SCIENCE NOTES 2002 ¦ University of California, Santa Cruz Science Communication Program

		cruising underwater

A YELLOW, TORPEDO-SHAPED VESSEL the size of a dolphin journeys toward the sea floor. It cruises along, taking nearly 100 measurements per second in the deep waters of Monterey Bay canyon. Then a low-power warning beeps and the crewless vessel, named Dorado, heads for home: a rendezvous point on the surface, scanned by nervous researchers who wait to see whether their prized possession will return in one piece.

Exploring on their own, robotic submarines unlock the secrets beneath the waves and ice of our oceans.

They’re anxious because their invention is out there entirely on its own. "Dorado is making the decisions it needs to make, because when it is underwater, it’s completely out of communication with us," explains James Bellingham, director of engineering at the Monterey Bay Aquarium Research Institute, or MBARI, in California.

Dorado represents a unique new class of free ranging, untethered robot submarines called Autonomous Underwater Vehicles, or AUVs. The MBARI invention roams the cracks and crevices of the bay’s canyon much like a traffic helicopter, dipping and diving to take stock of forces shaping life in the marine sanctuary. Just as a surfer can feel a cold current passing by her toes, the small ship senses what flows beneath the ocean surface: glowing marine microbes, poisonous blooms of algae, and rolling underwater waves.

By gliding through the seas, AUVs are giving scientists an extraordinary new view of the ocean. The robot submarines can track oceanic events unfolding over a range of depths. They can survey a whole square kilometer of the ocean in just a few hours–a richness of detail impossible to obtain from traditional surface research vessels or by towing underwater vehicles behind ships. AUVs easily explore below polar ice or operate in high seas, opening a window on truly uncharted territory. Researchers are now using the unique traveling abilities of these vessels to answer questions on everything from global climate change to sea floor tectonics. In the quest to build these versatile underwater explorers, MBARI and the Woods Hole Oceanographic Institution, in Massachusetts, are leading the way.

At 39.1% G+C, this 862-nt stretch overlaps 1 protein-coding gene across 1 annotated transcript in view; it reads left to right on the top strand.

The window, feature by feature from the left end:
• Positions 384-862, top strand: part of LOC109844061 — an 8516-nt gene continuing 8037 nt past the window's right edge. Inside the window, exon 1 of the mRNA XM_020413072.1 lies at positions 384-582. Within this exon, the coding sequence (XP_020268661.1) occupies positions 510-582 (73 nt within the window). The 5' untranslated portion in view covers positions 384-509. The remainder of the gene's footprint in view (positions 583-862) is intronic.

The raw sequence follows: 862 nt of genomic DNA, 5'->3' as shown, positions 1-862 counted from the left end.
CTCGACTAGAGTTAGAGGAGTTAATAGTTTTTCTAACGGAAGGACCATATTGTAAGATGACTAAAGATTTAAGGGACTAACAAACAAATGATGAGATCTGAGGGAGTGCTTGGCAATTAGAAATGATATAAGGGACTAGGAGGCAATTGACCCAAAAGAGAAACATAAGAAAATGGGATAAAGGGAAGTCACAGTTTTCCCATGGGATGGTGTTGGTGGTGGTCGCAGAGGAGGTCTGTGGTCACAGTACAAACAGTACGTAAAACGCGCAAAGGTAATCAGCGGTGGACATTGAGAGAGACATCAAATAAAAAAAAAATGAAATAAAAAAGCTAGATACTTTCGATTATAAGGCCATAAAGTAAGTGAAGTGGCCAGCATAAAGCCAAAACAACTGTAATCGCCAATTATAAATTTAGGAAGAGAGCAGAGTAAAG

"The ocean is terribly understudied. You can look in one spot in the ocean and things might be very different if you just move over one kilometer," says Bellingham. "In that way, the ocean is so much more difficult to track than the atmosphere, unless you dip something into it."

Dorado is MBARI’s dipper. It can continuously monitor and record the temperature, saltiness, pressure, and light levels of the water it swims through. It also sends out sonar to identify the ocean floor below, a looming cliff of rock, or even ice overhead. Researchers reconstruct thousands of bits of collected data into a three-dimensional picture of the ocean.

That picture might reveal sediments wafting up from the bottom, warm and cool waters mixing to melt Arctic ice, or vast clouds of microscopic marine organisms, called plankton. No video camera can capture the information in these pictures, Bellingham says. Video footage might uncover fantastical unknown deep-sea creatures, but it doesn’t record the temperature of their environs, nor can it count how many animals live in a given area of the ocean.

MBARI engineers named their robot submarine after the Dorado dolphinfish, hoping it would be "free-ranging, slick, and speedy" like its biological counterparts, says Drew Gashler, one of the AUV engineers. Suntanned and pony-tailed, Gashler works in the AUV lab, which was recently added to MBARI’s beachfront complex at the midpoint of Monterey Bay. The lab is a workshop filled with scattered wrenches and pliers, plastic vehicle casings, spools of colored electrical wire, and several laptop computers. Next to the lab, a saltwater test tank 11 meters deep waits to try out the oversized bathtub toys. Through two large bay doors, the lab opens to the dock where Dorado’s support ship, the Zephyr, a retired 26-foot pilot vessel, is moored.

"Dorado comes in chunks, just like Legos," says Gashler. Modular by design, the sturdy plastic vehicle has a pointed nose cone and a tapered tail cone that ends with a blue plastic propeller. These two pieces directly snap together, or can also take on one or two middle sections in between that hold multiple scientific tool packages. "You can operate it on Monday for Billy Biologist and on Tuesday, you can operate it for Jimmy Geologist," Gashler says. With all pieces assembled, the vehicle stretches 5.5 meters long and half a meter wide–about the size of two dolphins, end to end.